Hackathons – they’re awesome — or so I hear. I’ve actually never been to one.
Hackathons and lovers of the remote lifestyle don’t mix all that well.
That said, hackathons do have many positive aspects. For example, you can do some networking, build stuff with data/hardware that you don’t have access to/can’t afford, and in some cases companies will even recruit at these events.
For CS students applying for internships or their first job out of college, hackathons can be very helpful. They give you something to talk about during interviews and if you happened to have placed or outright won at one of these events, companies may even try to recruit you.
However, there are definitely people, such as myself, whose personalities and mannerisms aren’t a good fit for hackathons. For example, if you can’t sleep in places that aren’t your bed, get uncomfortable in certain social situations, don’t work well with distractions, or just don’t like the idea of having to deal with a stressful all-nighter, hackathons may not be for you.
And to those like-minded individuals, I would say “Don’t force yourself to attend a hackathon.” I’ve never attended a hackathon and I am very content with that decision.
However, if you don’t attend hackathons, you could potentially be at a disadvantage when applying for jobs.
Any potential job seeker needs to think about the following:
How am I going to appeal to employers?
What will I put on my resume?
What am I going to talk about in an interview?
Hackathons are nice because they require a very low time investment for something that can potentially really pay off.
However, if you are an anti-hackathoner such as myself, there is no need to fret — you do have options.
Just know that you’re going to need to be a grinder.
You probably are going to want to spend a good amount of time learning new technologies. Since you are trying to get your foot in the door and get your resume noticed, it’s probably a good idea to perhaps learn a popular frontend or backend framework. Though just learning whatever frameworks/technologies that genuinely interest you is fine as well.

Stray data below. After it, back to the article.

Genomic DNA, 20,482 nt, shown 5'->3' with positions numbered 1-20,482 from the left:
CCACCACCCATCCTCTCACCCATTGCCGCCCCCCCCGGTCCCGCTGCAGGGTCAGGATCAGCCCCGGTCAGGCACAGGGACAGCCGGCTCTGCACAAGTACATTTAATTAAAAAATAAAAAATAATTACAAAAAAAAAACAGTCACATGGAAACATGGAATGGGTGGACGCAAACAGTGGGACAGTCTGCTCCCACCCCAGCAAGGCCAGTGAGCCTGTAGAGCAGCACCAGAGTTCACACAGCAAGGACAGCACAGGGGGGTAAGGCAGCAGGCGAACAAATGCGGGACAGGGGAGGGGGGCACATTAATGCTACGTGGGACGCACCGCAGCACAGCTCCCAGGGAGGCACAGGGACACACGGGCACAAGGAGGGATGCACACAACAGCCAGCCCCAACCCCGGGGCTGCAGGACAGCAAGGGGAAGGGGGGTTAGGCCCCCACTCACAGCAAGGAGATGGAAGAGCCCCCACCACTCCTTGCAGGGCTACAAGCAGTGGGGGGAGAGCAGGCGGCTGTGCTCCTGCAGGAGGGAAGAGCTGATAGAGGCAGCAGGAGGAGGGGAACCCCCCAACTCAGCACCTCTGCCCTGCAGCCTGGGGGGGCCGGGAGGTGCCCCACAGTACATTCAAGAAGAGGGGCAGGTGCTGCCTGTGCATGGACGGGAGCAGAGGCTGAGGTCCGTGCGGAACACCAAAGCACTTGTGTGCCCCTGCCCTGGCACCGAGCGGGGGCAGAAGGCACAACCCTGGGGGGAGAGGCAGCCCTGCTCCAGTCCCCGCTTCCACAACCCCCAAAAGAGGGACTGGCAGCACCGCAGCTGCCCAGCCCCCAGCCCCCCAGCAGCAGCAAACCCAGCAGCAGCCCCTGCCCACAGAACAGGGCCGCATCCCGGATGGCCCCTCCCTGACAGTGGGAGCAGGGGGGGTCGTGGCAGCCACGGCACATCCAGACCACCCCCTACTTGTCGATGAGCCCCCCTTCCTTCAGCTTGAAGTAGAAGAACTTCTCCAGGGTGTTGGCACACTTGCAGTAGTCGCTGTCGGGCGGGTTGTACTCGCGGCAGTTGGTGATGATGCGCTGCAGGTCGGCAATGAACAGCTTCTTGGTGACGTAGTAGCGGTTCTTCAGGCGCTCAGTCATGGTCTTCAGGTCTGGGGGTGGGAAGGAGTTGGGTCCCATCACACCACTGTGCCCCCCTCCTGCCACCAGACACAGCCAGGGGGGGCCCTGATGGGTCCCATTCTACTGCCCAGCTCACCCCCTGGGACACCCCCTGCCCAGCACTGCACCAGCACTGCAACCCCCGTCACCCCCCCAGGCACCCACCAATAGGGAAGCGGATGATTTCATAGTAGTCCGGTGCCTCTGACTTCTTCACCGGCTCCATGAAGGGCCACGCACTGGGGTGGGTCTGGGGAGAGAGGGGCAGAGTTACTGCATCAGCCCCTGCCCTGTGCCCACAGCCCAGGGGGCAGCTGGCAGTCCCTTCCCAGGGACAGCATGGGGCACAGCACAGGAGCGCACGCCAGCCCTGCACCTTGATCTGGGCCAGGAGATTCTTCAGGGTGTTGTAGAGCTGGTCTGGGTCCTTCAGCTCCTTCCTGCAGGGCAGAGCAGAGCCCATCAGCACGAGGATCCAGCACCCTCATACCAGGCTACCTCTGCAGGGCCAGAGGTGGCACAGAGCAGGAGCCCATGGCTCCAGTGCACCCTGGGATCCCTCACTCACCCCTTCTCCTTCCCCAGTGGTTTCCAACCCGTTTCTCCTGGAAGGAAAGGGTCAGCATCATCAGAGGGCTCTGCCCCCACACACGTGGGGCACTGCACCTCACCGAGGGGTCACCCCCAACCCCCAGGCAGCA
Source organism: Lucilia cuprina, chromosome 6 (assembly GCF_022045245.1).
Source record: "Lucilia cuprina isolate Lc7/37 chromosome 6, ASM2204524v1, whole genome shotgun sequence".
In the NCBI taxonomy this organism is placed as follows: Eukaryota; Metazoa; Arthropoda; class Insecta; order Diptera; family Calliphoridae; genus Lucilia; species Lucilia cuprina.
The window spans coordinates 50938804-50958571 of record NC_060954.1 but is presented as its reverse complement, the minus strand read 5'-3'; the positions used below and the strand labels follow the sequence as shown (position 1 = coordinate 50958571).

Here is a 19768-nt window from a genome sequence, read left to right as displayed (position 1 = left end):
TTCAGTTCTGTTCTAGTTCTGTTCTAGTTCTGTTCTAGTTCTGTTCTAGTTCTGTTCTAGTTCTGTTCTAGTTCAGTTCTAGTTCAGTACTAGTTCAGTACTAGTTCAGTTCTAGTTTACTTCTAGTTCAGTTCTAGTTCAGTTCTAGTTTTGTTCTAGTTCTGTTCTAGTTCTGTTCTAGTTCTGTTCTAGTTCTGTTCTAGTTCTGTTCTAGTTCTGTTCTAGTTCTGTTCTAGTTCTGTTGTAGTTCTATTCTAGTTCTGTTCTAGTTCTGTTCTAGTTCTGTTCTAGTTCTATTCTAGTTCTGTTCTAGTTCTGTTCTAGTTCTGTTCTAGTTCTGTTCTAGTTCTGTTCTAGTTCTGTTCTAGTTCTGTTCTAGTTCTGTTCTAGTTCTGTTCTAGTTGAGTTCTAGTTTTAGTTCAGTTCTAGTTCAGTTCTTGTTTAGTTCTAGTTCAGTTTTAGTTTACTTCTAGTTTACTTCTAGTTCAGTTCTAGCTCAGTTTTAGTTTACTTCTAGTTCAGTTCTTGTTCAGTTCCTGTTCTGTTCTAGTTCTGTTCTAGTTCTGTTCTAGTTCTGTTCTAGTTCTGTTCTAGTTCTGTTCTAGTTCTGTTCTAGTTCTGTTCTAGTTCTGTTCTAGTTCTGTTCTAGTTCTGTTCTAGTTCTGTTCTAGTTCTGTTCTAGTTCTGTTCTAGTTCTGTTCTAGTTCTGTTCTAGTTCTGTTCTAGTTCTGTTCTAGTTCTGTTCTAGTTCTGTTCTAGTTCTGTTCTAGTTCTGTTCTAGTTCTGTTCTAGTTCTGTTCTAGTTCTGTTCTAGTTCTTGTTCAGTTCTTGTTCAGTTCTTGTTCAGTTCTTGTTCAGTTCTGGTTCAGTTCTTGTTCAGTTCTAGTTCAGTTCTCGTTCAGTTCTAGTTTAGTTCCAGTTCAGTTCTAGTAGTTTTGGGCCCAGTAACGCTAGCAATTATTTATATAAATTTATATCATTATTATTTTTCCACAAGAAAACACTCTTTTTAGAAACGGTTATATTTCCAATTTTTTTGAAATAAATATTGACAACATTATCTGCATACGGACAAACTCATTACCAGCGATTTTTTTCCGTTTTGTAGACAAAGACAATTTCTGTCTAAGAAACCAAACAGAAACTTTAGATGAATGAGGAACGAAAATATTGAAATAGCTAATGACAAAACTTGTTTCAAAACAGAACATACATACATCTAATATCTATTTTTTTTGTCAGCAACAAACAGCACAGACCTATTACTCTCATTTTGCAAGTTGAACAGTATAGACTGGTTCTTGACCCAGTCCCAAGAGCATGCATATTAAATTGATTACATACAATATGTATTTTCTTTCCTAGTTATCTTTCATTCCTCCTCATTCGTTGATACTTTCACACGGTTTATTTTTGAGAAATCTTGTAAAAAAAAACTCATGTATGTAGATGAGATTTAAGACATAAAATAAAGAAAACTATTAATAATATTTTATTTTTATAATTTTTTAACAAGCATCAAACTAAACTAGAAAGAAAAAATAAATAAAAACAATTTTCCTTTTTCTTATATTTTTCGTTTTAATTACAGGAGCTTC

Learning in and of itself is fine, but it would look really awesome if you had some projects to put on your your resume and perhaps even demo during an interview. Building something interesting and useful that you care about, rather than just something generic would be great. Still, any projects you have would be better than nothing at all.
Taking something like graph theory is fine, and if that’s what you’re interested in, that’s great. Just know that it may not get you noticed. If you want to stand out, taking something like machine learning, ai, or computer vision, which are highly desired skillsets in today’s marketplace, are great choices. And of course, if your school offers courses in subjects like web development, database design, app development, or similar practical courses, those are also fantastic.
Maybe there’s a piece of open source software that you really like and you want to contribute to the project. For someone with little experience it may seem daunting to contribute to a existing piece of software, but just give it a shot. Even if it’s just removing a semi-colon, adding some comments, or making a fix to the documentation, any contributions will look good. Take a look through feature requests and reported issues. If you see anything that catches your eye, give it a shot. Even something as simple as documenting issues is fine. The point is to just start contributing.
Those are just a few ways that you can get some experience without attending hackathons. So if you aren’t the hackathon type of person, don’t worry. There are plenty of non-hackathon methods for gaining experience and building up your skills to impress future employers.
If anyone else has any good tips for young devs or has something to say about what I’ve written here, please leave a comment.